What’s a living trust and how does it work in Minnesota?

by Flanders Law Firm LLC on March 8, 2013

Minnesota Living TrustThough Minnesota estate-planning terminology can sometimes be opaque to those not in the business, a living trust is an example of something that is just what it sounds like it is.

The term “living trust” refers to those trusts that are created while you are alive (also known as “inter vivos” trusts) rather than ones that are created after your death (testamentary trusts).  Minnesota living trusts can help in avoiding the pains associated with probate as well as reducing estate taxes and establishing a system for managing property.

These trusts can be either revocable or irrevocable.  The revocable living trust can be amended or discontinued at any time.  An irrevocable trust, on the other hand, cannot be modified or discontinued once it has been established.

Minnesotans who use a living trust must transfer title to their property into the trust.  The transfer moves the property from yourself as an individual to yourself as a trustee of the living trust.  No income taxes are due upon the transfer and because such transfers are not deemed a gift there are no gift tax consequences to worry about.

To help explain how the trusts work and what kinds of assets are best managed by them, we’ll walk through some examples.  First things first: real estate.  If you are like most Minnesotans, the most valuable thing you possess is property.

There are plenty of examples of people who create a living trust simply to avoid having their most valuable possession, their house, go through the time-consuming probate process.  Doing so can save a serious amount of time and money, which is why living trusts are such popular vehicles for managing real estate.

Small Businesses and Minnesota Living Trusts

Another instance where living trusts can be especially useful are situations involving small businesses.

Common sense would tell you that the lengthy and bureaucratic probate process could spell disaster for most small businesses.  This is because probate means that the person managing your estate, your executor, would have to run the business for weeks or months all while a court watches over their shoulder, supervising and authorizing day-to-day decisions.  Living trusts can be incredibly beneficial in such situations and allow you to transfer your interest in a business to another person quickly upon your death.  This ensures that your business, especially an important family business, keeps running without missing a beat.

Though there are a lot of assets that work well in a living trust, there are others that do not make much sense.  A good example includes those assets that you do not believe you will own at the time of your death.  Assets that you expect to flip or that you regularly buy and then resell are not items that are worth transferring into a living trust.  The process of buying and selling such items through a trust can be cumbersome and is often not worth the hassle.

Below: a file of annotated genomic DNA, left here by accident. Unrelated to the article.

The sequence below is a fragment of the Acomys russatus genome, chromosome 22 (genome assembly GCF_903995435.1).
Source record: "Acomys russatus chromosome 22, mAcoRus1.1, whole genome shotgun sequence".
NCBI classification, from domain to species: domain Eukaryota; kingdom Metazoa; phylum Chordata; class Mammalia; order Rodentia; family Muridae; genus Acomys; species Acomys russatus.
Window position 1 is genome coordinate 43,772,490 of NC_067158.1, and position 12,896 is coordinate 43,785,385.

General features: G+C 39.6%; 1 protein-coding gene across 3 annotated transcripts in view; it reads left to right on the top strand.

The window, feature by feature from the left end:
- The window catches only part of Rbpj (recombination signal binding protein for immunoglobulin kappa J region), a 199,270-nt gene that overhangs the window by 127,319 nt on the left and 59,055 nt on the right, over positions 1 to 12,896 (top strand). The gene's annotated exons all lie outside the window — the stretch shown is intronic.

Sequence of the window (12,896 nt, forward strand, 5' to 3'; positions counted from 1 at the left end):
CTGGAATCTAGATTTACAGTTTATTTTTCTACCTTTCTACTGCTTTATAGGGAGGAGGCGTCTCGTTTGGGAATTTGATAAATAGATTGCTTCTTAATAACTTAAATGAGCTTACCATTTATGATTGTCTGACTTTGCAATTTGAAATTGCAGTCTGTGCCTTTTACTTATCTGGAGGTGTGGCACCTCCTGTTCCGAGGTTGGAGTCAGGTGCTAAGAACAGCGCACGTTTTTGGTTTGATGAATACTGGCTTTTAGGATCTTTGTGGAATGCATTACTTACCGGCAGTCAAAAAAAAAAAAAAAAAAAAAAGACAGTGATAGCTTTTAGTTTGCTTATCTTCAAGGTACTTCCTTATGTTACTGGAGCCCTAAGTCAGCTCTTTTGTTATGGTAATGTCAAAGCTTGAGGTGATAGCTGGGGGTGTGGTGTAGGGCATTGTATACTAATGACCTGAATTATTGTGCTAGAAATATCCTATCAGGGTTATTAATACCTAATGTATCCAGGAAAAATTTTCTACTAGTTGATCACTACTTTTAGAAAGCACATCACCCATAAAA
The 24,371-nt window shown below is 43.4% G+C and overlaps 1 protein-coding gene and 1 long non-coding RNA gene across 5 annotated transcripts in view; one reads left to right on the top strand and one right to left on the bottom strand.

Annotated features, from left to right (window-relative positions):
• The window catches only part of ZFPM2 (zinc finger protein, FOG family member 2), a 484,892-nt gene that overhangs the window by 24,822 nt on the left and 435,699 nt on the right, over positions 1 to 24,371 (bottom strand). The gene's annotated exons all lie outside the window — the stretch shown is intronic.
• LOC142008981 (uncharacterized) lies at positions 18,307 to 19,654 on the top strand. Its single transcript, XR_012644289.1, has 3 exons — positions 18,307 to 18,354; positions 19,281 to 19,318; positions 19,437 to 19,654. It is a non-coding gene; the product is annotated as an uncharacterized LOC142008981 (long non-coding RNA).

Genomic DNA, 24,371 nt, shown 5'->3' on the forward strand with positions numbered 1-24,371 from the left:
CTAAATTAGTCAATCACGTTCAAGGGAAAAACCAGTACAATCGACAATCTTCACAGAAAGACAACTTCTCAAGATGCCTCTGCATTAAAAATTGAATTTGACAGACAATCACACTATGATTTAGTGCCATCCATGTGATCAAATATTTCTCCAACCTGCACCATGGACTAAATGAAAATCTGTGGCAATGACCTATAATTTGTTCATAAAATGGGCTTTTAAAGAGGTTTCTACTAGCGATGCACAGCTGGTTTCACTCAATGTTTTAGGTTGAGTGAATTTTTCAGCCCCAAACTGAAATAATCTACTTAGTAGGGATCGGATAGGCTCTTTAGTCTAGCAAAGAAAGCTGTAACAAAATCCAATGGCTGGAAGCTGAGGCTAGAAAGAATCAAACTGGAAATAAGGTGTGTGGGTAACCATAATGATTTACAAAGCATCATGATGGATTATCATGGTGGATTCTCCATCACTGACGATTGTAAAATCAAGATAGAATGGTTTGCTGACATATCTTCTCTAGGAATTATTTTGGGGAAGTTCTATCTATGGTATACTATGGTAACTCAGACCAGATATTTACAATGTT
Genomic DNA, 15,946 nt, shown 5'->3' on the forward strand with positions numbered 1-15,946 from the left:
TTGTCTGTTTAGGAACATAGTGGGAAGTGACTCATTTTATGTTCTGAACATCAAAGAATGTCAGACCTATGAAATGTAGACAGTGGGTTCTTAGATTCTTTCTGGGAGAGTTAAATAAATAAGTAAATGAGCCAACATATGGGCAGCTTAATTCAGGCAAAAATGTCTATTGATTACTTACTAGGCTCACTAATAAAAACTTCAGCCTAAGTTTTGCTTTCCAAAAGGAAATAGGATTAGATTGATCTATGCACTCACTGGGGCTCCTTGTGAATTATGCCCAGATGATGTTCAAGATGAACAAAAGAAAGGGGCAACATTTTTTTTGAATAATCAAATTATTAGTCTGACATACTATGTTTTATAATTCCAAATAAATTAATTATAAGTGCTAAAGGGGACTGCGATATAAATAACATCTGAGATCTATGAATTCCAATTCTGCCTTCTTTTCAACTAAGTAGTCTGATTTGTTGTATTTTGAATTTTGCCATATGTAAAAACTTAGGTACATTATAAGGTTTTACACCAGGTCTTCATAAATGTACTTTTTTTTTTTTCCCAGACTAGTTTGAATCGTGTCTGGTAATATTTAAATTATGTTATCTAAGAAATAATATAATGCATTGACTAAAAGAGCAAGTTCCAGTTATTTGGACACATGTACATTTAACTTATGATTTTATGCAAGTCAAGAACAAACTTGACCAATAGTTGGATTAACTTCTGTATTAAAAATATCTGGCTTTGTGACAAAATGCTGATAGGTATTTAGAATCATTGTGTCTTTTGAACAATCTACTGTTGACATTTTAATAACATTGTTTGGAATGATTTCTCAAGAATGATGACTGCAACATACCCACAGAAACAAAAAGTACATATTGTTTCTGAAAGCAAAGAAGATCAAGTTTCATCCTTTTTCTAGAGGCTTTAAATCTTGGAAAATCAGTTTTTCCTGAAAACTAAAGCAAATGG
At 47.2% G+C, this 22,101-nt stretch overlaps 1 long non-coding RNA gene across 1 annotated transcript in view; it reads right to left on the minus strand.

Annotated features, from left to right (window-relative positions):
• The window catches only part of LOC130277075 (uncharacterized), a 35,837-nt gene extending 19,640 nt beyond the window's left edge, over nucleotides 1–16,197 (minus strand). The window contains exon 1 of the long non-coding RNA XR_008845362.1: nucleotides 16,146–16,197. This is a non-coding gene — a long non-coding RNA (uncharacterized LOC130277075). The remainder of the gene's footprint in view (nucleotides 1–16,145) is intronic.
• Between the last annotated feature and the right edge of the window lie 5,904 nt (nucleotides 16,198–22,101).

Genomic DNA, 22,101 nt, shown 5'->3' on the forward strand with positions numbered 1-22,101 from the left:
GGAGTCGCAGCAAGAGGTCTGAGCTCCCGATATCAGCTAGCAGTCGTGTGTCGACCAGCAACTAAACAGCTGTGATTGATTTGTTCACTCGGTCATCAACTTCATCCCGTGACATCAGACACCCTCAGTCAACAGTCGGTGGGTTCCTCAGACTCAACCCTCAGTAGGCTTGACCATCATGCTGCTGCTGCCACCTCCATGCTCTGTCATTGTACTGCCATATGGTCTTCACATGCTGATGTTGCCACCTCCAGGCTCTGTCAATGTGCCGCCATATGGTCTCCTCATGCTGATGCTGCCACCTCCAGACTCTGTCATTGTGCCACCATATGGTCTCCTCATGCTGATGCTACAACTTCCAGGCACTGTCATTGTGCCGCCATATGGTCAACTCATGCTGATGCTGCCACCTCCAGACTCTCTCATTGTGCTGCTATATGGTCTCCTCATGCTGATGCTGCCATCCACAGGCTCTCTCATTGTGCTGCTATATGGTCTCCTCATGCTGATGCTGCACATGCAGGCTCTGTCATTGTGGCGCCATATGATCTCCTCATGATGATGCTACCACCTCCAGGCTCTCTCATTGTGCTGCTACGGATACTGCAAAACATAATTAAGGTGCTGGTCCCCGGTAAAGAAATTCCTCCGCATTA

Living Trusts and Retirement Accounts in Minnesota

Other categories of assets that are problematic in terms of a living trust include retirement accounts.  Retirement plans and 401(k)s cannot be assigned to a living trust.   These accounts must have an individual owner, like yourself.  There is a way around the rule and that is to name your living trust as a beneficiary for your retirement accounts.  Another asset that can’t be held by a living trust is cash.  Again, there’s a workaround.  Simply put your cash in a savings account or certificate of deposit and you can then assign that account to your living trust.

Those interested in establishing a living trust should understand one of the benefits of the vehicle is that once the trust is created it is not set in stone.  Because you are the grantor you will typically name yourself trustee, which means you will maintain complete control of your property.  As trustee you are permitted to add, sell and transfer property from the trust, even taking property out and placing it back in your name.

Living trusts are flexible vehicles that can prove extremely useful in certain circumstances.  An experienced Minnesota estate-planning lawyer can help walk you through the complicated process of establishing a living trust. For more information on estate planning in Minnesota, along with a variety of other topics, contact Joseph M. Flanders of Flanders Law Firm at (612) 424-0398.

Source:Revocable Living Trusts,” by Gary A. Hachfeld, published at Extension.UMN.edu.

See Our Related Blog Posts:

Minnesota Health Care Directives: What are they and how do they work?

What is a power of attorney and how does it work in Minnesota?



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{ 6 comments… read them below or add one }

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Larry Mattfield August 9, 2016 at 6:39 pm

If property is transferred from parent to son an a living trust arrange is agreed upon and one spouse dies, is that trust still extended to the living spouse? When does the trust dissolved?


Larry Mattfield August 9, 2016 at 6:43 pm

Does the surviving spouse retain domicilary rights till death!


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